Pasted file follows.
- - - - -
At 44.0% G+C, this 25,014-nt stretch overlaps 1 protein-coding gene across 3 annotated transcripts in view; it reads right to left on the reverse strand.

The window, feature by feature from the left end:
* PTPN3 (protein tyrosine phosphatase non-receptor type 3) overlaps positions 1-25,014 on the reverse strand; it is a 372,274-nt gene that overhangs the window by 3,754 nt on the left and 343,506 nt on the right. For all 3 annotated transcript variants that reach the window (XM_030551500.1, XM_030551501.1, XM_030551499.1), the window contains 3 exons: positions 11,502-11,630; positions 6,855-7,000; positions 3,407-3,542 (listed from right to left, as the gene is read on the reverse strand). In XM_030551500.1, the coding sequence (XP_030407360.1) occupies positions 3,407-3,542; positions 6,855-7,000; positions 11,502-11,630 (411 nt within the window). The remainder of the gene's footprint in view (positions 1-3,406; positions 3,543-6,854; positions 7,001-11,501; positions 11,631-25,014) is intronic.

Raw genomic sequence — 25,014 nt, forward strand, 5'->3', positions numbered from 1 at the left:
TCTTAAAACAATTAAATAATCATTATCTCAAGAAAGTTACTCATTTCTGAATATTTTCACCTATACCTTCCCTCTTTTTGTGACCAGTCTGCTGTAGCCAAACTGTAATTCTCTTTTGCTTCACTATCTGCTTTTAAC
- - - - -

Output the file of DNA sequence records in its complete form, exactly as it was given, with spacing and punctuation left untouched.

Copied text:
At 44.0% G+C, this 25,014-nt stretch overlaps 1 protein-coding gene across 3 annotated transcripts in view; it reads right to left on the reverse strand.

The window, feature by feature from the left end:
* PTPN3 (protein tyrosine phosphatase non-receptor type 3) overlaps positions 1-25,014 on the reverse strand; it is a 372,274-nt gene that overhangs the window by 3,754 nt on the left and 343,506 nt on the right. For all 3 annotated transcript variants that reach the window (XM_030551500.1, XM_030551501.1, XM_030551499.1), the window contains 3 exons: positions 11,502-11,630; positions 6,855-7,000; positions 3,407-3,542 (listed from right to left, as the gene is read on the reverse strand). In XM_030551500.1, the coding sequence (XP_030407360.1) occupies positions 3,407-3,542; positions 6,855-7,000; positions 11,502-11,630 (411 nt within the window). The remainder of the gene's footprint in view (positions 1-3,406; positions 3,543-6,854; positions 7,001-11,501; positions 11,631-25,014) is intronic.

Raw genomic sequence — 25,014 nt, forward strand, 5'->3', positions numbered from 1 at the left:
TCTTAAAACAATTAAATAATCATTATCTCAAGAAAGTTACTCATTTCTGAATATTTTCACCTATACCTTCCCTCTTTTTGTGACCAGTCTGCTGTAGCCAAACTGTAATTCTCTTTTGCTTCACTATCTGCTTTTAAC